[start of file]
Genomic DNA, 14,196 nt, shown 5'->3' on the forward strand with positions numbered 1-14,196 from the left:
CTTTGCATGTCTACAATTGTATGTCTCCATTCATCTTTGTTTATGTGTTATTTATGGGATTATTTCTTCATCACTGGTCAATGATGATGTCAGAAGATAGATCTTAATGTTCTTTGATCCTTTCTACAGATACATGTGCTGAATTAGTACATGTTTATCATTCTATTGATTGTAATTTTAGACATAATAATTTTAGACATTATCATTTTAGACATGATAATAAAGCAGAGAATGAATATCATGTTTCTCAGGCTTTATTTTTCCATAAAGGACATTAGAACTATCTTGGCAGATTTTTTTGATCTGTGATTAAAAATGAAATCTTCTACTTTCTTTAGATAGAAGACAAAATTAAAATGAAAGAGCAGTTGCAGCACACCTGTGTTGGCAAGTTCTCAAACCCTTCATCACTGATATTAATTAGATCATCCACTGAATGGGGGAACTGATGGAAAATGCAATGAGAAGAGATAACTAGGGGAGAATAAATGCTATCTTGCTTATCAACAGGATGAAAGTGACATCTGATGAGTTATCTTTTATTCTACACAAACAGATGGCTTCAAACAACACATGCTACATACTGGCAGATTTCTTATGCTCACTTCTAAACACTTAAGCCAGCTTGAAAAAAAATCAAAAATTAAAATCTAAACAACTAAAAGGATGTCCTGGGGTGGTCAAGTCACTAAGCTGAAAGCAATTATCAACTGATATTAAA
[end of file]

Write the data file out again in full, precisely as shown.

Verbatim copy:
Genomic DNA, 14,196 nt, shown 5'->3' on the forward strand with positions numbered 1-14,196 from the left:
CTTTGCATGTCTACAATTGTATGTCTCCATTCATCTTTGTTTATGTGTTATTTATGGGATTATTTCTTCATCACTGGTCAATGATGATGTCAGAAGATAGATCTTAATGTTCTTTGATCCTTTCTACAGATACATGTGCTGAATTAGTACATGTTTATCATTCTATTGATTGTAATTTTAGACATAATAATTTTAGACATTATCATTTTAGACATGATAATAAAGCAGAGAATGAATATCATGTTTCTCAGGCTTTATTTTTCCATAAAGGACATTAGAACTATCTTGGCAGATTTTTTTGATCTGTGATTAAAAATGAAATCTTCTACTTTCTTTAGATAGAAGACAAAATTAAAATGAAAGAGCAGTTGCAGCACACCTGTGTTGGCAAGTTCTCAAACCCTTCATCACTGATATTAATTAGATCATCCACTGAATGGGGGAACTGATGGAAAATGCAATGAGAAGAGATAACTAGGGGAGAATAAATGCTATCTTGCTTATCAACAGGATGAAAGTGACATCTGATGAGTTATCTTTTATTCTACACAAACAGATGGCTTCAAACAACACATGCTACATACTGGCAGATTTCTTATGCTCACTTCTAAACACTTAAGCCAGCTTGAAAAAAAATCAAAAATTAAAATCTAAACAACTAAAAGGATGTCCTGGGGTGGTCAAGTCACTAAGCTGAAAGCAATTATCAACTGATATTAAA